Result: You have created the cloud credentials that will be used to provision nodes in your cluster. You can reuse these credentials for other node templates, or in other clusters.
2. Create a node template with your cloud credentials
Creating a node template for vSphere will allow Rancher to provision new nodes in vSphere. Node templates can be reused for other clusters.
- In the Rancher UI, click the user profile button in the upper right corner, and click Node Templates.
- Click Add Template.
- Fill out a node template for vSphere. For help filling out the form, refer to the vSphere node template configuration reference..
3. Create a cluster with node pools using the node template
Use Rancher to create a Kubernetes cluster in vSphere.
Clusters won't begin provisioning until all three node roles (worker, etcd and controlplane) are present.
- Navigate to Clusters in the Global view.
- Click Add Cluster and select the vSphere infrastructure provider.
- Enter a Cluster Name.
- Use Member Roles to configure user authorization for the cluster. Click Add Member to add users that can access the cluster. Use the Role drop-down to set permissions for each user.
- Use Cluster Options to choose the version of Kubernetes that will be installed, what network provider will be used and if you want to enable project network isolation. To see more cluster options, click on Show advanced options. For help configuring the cluster, refer to the RKE cluster configuration reference.
- If you want to dynamically provision persistent storage or other infrastructure later, you will need to enable the vSphere cloud provider by modifying the cluster YAML file. For details, refer to this section.
- Add one or more node pools to your cluster. Each node pool uses a node template to provision new nodes. For more information about node pools, including best practices for assigning Kubernetes roles to the nodes, see this section.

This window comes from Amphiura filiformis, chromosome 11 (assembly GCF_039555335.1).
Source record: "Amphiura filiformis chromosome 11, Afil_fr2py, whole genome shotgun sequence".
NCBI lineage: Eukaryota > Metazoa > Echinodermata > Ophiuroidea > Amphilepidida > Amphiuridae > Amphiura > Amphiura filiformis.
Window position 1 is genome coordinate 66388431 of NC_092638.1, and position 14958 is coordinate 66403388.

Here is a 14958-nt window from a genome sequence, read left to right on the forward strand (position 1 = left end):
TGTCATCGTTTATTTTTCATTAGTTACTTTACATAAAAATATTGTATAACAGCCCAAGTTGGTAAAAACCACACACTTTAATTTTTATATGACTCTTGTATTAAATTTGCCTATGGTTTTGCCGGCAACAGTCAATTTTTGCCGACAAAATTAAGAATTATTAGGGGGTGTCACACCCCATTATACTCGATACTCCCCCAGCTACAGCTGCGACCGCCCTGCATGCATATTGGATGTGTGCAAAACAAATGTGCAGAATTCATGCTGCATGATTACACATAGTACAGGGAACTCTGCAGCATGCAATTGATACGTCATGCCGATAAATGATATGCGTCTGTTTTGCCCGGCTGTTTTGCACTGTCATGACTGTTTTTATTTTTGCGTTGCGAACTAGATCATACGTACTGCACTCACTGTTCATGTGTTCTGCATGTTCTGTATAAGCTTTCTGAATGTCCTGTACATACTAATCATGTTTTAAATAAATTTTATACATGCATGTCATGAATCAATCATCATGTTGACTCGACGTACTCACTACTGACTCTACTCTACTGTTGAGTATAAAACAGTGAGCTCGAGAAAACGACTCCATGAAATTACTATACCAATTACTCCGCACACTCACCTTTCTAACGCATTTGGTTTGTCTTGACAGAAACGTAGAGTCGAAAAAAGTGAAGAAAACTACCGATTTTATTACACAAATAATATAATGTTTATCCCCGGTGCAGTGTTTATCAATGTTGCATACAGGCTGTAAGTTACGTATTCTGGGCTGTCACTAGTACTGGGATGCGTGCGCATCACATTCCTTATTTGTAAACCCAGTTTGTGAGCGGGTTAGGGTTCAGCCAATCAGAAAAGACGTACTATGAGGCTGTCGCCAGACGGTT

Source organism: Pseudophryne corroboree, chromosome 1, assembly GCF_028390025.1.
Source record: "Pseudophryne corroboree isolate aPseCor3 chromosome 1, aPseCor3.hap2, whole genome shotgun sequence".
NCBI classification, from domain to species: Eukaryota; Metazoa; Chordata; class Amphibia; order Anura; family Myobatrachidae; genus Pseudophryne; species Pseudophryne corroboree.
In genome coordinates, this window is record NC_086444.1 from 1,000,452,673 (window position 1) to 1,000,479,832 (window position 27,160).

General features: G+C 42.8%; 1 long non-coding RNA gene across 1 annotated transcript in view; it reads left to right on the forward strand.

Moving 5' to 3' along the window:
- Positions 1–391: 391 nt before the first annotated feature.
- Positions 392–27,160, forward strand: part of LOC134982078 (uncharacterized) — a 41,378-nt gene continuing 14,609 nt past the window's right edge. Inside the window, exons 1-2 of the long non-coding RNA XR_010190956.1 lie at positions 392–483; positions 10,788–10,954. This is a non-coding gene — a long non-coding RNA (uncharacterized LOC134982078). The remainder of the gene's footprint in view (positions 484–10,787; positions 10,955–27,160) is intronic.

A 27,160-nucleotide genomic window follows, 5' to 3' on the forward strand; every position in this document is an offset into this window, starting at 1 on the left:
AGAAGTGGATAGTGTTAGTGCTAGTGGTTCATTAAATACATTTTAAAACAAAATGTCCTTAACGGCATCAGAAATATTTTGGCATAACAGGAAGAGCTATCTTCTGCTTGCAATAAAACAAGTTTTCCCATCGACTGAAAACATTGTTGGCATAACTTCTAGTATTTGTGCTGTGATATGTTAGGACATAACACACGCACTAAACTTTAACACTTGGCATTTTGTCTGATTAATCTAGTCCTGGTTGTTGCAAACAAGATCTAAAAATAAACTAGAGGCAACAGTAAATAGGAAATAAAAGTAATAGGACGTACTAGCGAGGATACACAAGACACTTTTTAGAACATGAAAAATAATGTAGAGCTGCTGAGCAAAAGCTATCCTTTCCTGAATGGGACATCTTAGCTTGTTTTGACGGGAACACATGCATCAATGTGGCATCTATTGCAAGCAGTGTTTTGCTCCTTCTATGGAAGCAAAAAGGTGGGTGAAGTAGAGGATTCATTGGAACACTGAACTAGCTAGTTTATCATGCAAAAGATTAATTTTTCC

- Review your options to confirm they're correct. Then click Create.
Your cluster is created and assigned a state of Provisioning. Rancher is standing up your cluster.
You can access your cluster after its state is updated to Active.
Active clusters are assigned two Projects:
Default, containing the
System, containing the
Optional Next Steps
After creating your cluster, you can access it through the Rancher UI. As a best practice, we recommend setting up these alternate ways of accessing your cluster:
- Access your cluster with the kubectl CLI: Follow these steps to access clusters with kubectl on your workstation. In this case, you will be authenticated through the Rancher server’s authentication proxy, then Rancher will connect you to the downstream cluster. This method lets you manage the cluster without the Rancher UI.
- Access your cluster with the kubectl CLI, using the authorized cluster endpoint: Follow these steps to access your cluster with kubectl directly, without authenticating through Rancher. We recommend setting up this alternative method to access your cluster so that in case you can’t connect to Rancher, you can still access the cluster.
- Provision Storage: For an example of how to provision storage in vSphere using Rancher, refer to this section. In order to dynamically provision storage in vSphere, the vSphere provider must be enabled.